After spending 3 nights in Lhasa we took the next 3 days making our way to Everest base camp and 2 days making our way to the Nepal border.
Hotels with either no showers or baths in the room, dirty sheets just smoothed out by the hotel staff to make them look clean and no heat made us once again appreciate civilization.
Unmatched was the terrific scenery and village life that unfolded out our van windows and on our frequent bathroom stops.. Since being advised that drinking copious amounts of water would make it easier to adjust to the altitude we were able to stop every 30 minutes or so.
The brown treeless mountains were reminiscent of those in Baja and Palm Desert however they had a life of their own with every color of brown swirling around with reds, oranges, black and grays thrown in. Goats, sheep and Yak dotted the Valleys and Mountains like spilled pepper on a white table cloth.
The common mode of transportation is a tractor much like an oversized rototiller with a seat and wagon in tow full of people or their necessary wares for the day. Secondary is a horse and buggy. Men and women are hunched over at the waist working the fields with rakes made for 3′ people. Women squat washing clothes in a bucket or garbage ridden stream dirtier than their clothes.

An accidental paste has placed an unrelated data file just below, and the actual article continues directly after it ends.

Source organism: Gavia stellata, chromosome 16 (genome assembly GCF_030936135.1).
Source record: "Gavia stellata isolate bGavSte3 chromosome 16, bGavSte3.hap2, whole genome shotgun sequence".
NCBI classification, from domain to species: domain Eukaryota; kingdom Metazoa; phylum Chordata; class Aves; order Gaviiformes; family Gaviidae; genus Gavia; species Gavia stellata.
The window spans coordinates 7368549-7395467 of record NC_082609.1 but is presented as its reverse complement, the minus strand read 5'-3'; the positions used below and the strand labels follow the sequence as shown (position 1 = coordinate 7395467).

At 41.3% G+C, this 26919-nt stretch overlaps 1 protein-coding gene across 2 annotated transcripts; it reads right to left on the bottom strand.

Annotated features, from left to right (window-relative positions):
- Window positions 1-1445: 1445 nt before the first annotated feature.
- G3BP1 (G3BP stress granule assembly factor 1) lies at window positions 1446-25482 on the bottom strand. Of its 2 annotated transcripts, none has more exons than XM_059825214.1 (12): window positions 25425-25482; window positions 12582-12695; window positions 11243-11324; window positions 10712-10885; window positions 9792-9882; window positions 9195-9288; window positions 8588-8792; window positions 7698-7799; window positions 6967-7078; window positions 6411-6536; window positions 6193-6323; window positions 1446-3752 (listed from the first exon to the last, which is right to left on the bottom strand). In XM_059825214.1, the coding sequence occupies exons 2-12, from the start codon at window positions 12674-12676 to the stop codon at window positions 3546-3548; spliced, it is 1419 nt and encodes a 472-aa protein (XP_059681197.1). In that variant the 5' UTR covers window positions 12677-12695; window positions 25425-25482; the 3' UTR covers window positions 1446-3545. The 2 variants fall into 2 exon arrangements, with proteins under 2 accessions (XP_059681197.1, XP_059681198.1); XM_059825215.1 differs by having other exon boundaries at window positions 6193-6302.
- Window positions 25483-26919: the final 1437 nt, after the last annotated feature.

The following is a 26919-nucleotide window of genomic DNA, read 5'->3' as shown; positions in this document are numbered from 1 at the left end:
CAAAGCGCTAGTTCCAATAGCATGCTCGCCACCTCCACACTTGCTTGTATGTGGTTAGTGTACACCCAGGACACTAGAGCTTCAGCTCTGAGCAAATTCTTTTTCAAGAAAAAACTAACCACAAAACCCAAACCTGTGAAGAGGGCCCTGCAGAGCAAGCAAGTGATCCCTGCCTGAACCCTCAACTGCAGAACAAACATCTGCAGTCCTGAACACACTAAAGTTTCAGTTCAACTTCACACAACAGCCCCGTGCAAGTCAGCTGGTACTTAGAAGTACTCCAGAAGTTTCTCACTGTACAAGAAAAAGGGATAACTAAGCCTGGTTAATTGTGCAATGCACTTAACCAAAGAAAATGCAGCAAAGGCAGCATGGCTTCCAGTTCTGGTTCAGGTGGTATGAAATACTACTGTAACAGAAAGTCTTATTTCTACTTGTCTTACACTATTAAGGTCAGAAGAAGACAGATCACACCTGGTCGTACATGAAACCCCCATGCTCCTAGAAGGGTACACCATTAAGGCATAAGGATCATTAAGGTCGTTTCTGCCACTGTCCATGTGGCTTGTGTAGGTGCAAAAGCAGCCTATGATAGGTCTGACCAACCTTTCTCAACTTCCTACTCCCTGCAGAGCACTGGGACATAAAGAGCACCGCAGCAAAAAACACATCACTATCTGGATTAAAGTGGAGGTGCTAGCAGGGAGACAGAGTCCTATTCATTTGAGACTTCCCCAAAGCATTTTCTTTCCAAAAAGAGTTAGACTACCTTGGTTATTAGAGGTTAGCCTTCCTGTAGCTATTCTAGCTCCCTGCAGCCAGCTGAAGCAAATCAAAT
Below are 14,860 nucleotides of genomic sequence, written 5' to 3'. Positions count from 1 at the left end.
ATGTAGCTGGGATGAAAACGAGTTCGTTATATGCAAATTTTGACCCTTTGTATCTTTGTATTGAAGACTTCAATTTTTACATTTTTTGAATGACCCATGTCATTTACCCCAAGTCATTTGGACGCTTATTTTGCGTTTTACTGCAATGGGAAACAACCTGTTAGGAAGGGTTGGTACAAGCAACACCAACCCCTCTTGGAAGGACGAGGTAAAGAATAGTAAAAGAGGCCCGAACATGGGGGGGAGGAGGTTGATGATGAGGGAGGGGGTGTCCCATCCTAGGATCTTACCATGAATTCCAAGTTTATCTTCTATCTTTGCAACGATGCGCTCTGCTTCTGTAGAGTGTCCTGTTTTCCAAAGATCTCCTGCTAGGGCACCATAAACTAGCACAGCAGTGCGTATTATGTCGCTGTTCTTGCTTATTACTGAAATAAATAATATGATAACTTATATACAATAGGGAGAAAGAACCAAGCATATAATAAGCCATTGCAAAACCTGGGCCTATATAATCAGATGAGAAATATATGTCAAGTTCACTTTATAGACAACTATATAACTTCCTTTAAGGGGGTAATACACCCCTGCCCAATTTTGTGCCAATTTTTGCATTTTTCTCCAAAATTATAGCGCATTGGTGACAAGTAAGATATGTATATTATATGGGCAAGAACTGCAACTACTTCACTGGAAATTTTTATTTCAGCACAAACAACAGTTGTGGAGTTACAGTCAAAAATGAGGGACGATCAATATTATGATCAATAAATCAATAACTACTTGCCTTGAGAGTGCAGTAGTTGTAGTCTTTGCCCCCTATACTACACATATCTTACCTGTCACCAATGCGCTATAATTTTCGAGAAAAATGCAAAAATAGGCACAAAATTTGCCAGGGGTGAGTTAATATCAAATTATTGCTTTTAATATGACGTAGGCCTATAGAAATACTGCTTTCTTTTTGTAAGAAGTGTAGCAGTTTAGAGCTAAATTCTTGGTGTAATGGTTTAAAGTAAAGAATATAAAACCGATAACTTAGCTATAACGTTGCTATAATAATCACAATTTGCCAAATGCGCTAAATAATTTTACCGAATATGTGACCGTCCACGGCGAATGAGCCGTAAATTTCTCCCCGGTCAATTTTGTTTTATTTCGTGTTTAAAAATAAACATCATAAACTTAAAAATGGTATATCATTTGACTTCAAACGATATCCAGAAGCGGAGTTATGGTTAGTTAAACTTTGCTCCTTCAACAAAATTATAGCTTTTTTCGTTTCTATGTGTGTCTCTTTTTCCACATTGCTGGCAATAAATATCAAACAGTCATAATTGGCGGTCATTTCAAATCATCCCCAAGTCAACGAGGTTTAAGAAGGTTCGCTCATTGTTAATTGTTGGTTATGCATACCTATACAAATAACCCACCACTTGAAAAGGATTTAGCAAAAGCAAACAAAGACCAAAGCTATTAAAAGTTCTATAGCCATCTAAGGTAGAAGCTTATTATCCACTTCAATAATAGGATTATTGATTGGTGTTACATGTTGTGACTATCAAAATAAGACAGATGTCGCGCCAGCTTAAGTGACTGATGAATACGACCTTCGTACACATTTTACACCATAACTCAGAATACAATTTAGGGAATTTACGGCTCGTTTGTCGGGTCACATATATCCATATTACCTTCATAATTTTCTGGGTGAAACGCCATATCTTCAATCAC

The maximum altitude we achieved was 17,296. We felt as if we were walking with cement boots with a elephant on our chests – slow steady calculated steps were required.
Rounding a turn on the Gola Pass, through the dry brown mountains, Mt. Everest magically appeared! Karma was on our side for it was a clear day. We all felt younger, giddy with excitement – wide smiles and a few tears. It was stunning. This magnificent white mountain stood out even more against the muddy brown horizon -awe inspiring to say the least.
By the time we reached base camp hours later the clouds had started to settle in. We sat and tried to soak it all in while watching the mountain draw in the clouds until it disappeared like a magician’s rabbit.
Here are a few photos…